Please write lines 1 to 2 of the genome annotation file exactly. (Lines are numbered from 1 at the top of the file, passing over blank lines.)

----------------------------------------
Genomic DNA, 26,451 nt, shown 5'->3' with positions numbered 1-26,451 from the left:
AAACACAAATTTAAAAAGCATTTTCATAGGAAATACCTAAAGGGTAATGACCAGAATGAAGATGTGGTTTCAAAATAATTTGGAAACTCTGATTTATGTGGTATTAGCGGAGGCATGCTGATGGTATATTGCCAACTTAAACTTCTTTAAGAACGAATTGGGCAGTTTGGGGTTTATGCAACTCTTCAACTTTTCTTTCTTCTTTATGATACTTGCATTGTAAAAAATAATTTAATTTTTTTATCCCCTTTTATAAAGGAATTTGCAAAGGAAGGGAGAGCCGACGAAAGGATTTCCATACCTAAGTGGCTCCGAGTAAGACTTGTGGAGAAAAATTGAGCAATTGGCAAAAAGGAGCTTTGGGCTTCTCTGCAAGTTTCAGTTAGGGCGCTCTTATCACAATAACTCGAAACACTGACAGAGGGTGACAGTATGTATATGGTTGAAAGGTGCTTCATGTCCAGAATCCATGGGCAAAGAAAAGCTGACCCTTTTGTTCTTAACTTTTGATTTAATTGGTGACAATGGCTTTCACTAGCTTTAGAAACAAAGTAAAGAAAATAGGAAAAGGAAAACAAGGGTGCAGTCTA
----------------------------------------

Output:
Genomic DNA, 26,451 nt, shown 5'->3' with positions numbered 1-26,451 from the left:
AAACACAAATTTAAAAAGCATTTTCATAGGAAATACCTAAAGGGTAATGACCAGAATGAAGATGTGGTTTCAAAATAATTTGGAAACTCTGATTTATGTGGTATTAGCGGAGGCATGCTGATGGTATATTGCCAACTTAAACTTCTTTAAGAACGAATTGGGCAGTTTGGGGTTTATGCAACTCTTCAACTTTTCTTTCTTCTTTATGATACTTGCATTGTAAAAAATAATTTAATTTTTTTATCCCCTTTTATAAAGGAATTTGCAAAGGAAGGGAGAGCCGACGAAAGGATTTCCATACCTAAGTGGCTCCGAGTAAGACTTGTGGAGAAAAATTGAGCAATTGGCAAAAAGGAGCTTTGGGCTTCTCTGCAAGTTTCAGTTAGGGCGCTCTTATCACAATAACTCGAAACACTGACAGAGGGTGACAGTATGTATATGGTTGAAAGGTGCTTCATGTCCAGAATCCATGGGCAAAGAAAAGCTGACCCTTTTGTTCTTAACTTTTGATTTAATTGGTGACAATGGCTTTCACTAGCTTTAGAAACAAAGTAAAGAAAATAGGAAAAGGAAAACAAGGGTGCAGTCTA